Mirziyoyev, who could not assume the same paternalistic role as his predecessor, decided to cast himself as a reformer. Most of his reforms focused on eliminating unnecessary bureaucratic hurdles, opening the country for business and trade, releasing former political and religious prisoners, and abolishing forced labor. However, what truly earned him the title of a reformer was his promise to support freedom of speech.

Recognizing the value that bloggers bring, Mirziyoyev began to mention them alongside journalists, promising them protection early in his presidency and consistently reiterating this position in the years that followed. In 2019, loosening the government’s tight grip over the internet, Tashkent unblocked many previously restricted news websites such as RFE/RL’s Uzbek service Ozodlik, Current Time TV, Deutsche Welle, and Amnesty International.

At one point, Mirziyoyev even demanded that city hakims report to bloggers on developments in order to allow bloggers to relay information to the public. His selfie with bloggers at a music festival in Samarkand in 2019 was dubbed “historic” by local media. “The president always supports you,” Mirziyoyev reiterated to journalists and bloggers. These presidential promises encouraged many bloggers to take up a variety of socio-cultural and political issues on their platforms, and blogging has turned into a prestigious job. 

Moved by Mirziyoyev’s modest reforms, Uzbekistan was named the Country of the Year by The Economist in 2019.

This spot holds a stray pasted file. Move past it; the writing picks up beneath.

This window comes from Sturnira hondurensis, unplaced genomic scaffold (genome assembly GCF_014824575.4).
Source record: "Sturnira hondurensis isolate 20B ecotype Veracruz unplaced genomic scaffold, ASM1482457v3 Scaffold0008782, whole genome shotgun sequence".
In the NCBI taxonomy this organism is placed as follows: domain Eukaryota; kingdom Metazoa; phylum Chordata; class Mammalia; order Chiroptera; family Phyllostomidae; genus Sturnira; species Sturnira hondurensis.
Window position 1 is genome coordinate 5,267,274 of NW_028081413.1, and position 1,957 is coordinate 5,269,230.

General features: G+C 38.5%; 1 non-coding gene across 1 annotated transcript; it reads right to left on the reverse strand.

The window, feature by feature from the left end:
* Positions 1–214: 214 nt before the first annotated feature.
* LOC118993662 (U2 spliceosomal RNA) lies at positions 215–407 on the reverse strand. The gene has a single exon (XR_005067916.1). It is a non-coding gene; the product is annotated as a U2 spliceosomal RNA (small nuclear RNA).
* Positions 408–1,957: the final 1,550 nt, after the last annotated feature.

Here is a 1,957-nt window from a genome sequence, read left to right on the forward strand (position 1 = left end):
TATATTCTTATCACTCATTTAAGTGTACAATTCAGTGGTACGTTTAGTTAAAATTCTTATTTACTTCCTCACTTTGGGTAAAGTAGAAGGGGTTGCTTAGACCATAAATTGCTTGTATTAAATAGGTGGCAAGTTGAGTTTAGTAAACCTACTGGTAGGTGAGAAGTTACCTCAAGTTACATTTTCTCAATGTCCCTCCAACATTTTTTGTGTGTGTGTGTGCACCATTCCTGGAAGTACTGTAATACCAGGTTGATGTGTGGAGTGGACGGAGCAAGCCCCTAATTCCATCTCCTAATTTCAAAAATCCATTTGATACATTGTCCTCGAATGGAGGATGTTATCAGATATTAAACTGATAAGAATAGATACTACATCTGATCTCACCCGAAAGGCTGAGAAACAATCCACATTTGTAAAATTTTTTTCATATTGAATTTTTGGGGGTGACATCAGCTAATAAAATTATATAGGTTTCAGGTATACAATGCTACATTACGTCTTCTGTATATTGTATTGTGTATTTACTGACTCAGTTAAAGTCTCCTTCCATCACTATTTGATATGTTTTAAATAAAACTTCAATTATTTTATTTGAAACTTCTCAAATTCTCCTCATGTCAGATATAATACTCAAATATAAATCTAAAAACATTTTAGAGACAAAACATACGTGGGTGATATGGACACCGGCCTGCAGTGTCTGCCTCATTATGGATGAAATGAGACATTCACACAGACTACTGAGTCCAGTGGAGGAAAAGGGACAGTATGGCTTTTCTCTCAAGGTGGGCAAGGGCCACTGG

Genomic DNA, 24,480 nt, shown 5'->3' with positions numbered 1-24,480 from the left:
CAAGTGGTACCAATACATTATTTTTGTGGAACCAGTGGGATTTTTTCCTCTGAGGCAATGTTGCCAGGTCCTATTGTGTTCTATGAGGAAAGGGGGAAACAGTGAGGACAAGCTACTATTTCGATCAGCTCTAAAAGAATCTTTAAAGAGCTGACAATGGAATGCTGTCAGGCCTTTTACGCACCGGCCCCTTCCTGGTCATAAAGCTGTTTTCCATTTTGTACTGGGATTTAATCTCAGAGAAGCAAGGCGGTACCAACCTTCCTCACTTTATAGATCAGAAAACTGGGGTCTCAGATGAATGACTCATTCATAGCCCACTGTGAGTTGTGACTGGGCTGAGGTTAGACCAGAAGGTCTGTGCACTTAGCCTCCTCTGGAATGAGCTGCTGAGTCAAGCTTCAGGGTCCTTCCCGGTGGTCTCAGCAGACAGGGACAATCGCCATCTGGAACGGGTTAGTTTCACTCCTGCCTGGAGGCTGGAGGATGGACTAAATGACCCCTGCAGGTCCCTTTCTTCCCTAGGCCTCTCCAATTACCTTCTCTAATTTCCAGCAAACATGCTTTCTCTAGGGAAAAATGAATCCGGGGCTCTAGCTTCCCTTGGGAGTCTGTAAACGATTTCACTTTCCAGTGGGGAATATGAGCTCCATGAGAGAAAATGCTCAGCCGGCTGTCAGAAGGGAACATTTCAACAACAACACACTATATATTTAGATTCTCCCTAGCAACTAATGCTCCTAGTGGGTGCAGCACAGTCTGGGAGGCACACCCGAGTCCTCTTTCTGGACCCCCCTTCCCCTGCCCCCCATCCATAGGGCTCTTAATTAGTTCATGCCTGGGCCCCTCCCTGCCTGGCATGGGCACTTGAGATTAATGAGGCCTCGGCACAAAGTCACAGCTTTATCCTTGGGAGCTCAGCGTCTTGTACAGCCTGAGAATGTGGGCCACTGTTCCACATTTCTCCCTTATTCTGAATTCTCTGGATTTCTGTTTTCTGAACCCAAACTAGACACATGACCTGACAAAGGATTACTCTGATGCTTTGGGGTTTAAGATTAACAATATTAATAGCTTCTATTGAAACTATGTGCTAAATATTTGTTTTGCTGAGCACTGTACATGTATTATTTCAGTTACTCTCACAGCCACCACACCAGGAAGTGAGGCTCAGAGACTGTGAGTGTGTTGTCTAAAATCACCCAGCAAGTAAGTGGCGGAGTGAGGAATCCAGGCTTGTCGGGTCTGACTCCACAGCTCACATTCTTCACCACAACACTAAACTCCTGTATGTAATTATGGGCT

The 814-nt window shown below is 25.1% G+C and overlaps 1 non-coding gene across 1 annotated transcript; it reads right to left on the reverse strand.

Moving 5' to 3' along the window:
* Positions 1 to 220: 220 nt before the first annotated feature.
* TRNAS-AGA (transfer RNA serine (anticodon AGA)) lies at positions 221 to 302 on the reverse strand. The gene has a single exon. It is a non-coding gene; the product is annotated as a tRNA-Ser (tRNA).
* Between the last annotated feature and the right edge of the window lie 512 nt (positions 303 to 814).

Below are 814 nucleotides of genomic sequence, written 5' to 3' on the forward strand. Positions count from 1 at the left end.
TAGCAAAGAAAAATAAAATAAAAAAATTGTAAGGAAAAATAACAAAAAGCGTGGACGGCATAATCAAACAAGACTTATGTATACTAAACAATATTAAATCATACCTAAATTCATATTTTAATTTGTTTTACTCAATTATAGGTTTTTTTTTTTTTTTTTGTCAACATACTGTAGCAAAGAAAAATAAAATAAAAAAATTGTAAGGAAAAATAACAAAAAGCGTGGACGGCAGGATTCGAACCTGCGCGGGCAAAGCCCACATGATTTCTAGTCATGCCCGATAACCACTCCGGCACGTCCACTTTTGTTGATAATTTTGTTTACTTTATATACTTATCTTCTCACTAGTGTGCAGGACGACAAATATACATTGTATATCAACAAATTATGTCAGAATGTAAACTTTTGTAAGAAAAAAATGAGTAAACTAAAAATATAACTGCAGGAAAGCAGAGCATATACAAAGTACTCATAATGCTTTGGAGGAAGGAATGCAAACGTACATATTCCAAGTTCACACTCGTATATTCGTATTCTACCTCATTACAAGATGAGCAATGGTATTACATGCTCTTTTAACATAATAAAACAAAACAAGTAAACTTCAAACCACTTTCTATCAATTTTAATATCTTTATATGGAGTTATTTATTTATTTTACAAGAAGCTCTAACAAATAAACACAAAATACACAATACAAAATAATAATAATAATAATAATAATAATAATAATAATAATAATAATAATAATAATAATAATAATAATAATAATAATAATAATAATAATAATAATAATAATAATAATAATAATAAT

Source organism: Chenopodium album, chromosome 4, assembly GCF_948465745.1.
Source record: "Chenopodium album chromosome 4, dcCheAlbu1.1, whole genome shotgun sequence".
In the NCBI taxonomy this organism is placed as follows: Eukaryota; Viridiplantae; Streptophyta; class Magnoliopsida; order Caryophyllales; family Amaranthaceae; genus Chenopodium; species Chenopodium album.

The government, however, has not rushed to institutionalize the blogosphere. In 2014, Article 3 of the 2003 law “On Informatization” was amended to include a legal definition of a blogger as “a natural person who places information of a socio-political, socio-economic, and other nature on their website and (or) a page of a website in the global information network of the Internet, including the discussion of this information by users of the information.” Their activity is still not regulated by specific legislation or overseen by an institution. Established in 2019, the Information and Mass Communications Agency under the Presidential Administration of the Republic of Uzbekistan, for example, is a body that registers electronic mass media and regulates their activities. But the agency has never regulated the activities of bloggers. 

The lack of systematic regulation of bloggers despite acknowledging their value allows the government to avoid defining their rights. As long as the blogosphere remains a “gray area,” the government has wide latitude in punishing those who cross the line.

Abduqodir Muminov used to run a popular YouTube channel, Ko’zgu (Mirror), often criticizing local governors, growing corruption, and even the president’s sons-in-law. He was attacked by five unknown men in his car in 2022. In February 2023, he was arrested on charges of fraud and extortion and was given 7 years and 3 months of prison time. He was banned from journalistic and blogging activity for three years.

Another blogger, Olimjon Khaydarov, was sentenced to eight years on charges of defamation, abuse, and extortion in December 2023 after being accused of demanding $10,000 from the managers of a shopping complex in exchange for not distributing a negative article on the internet. Khaydarov was famous for his critical posts about local officials. His brother, in an interview with Kun.uz, alleged that Khaydarov was framed by law enforcement. The same month blogger and social media activist Lemara Mirzaahmedova (known as Emine Karamanova) received a 7.5 year sentence on charges of defamation, insult, and extortion.

Otabek Akhliddinov, a 50-year-old blogger and a father of six was found guilty of extortion and embezzlement and was sentenced to 7 years and 1 month in September 2023. That same month, Shabnam (Nafosat) Ollashukurova was sentenced to 3 years on charges of defamation and insult and was barred from leaving Khorezm region or using the internet.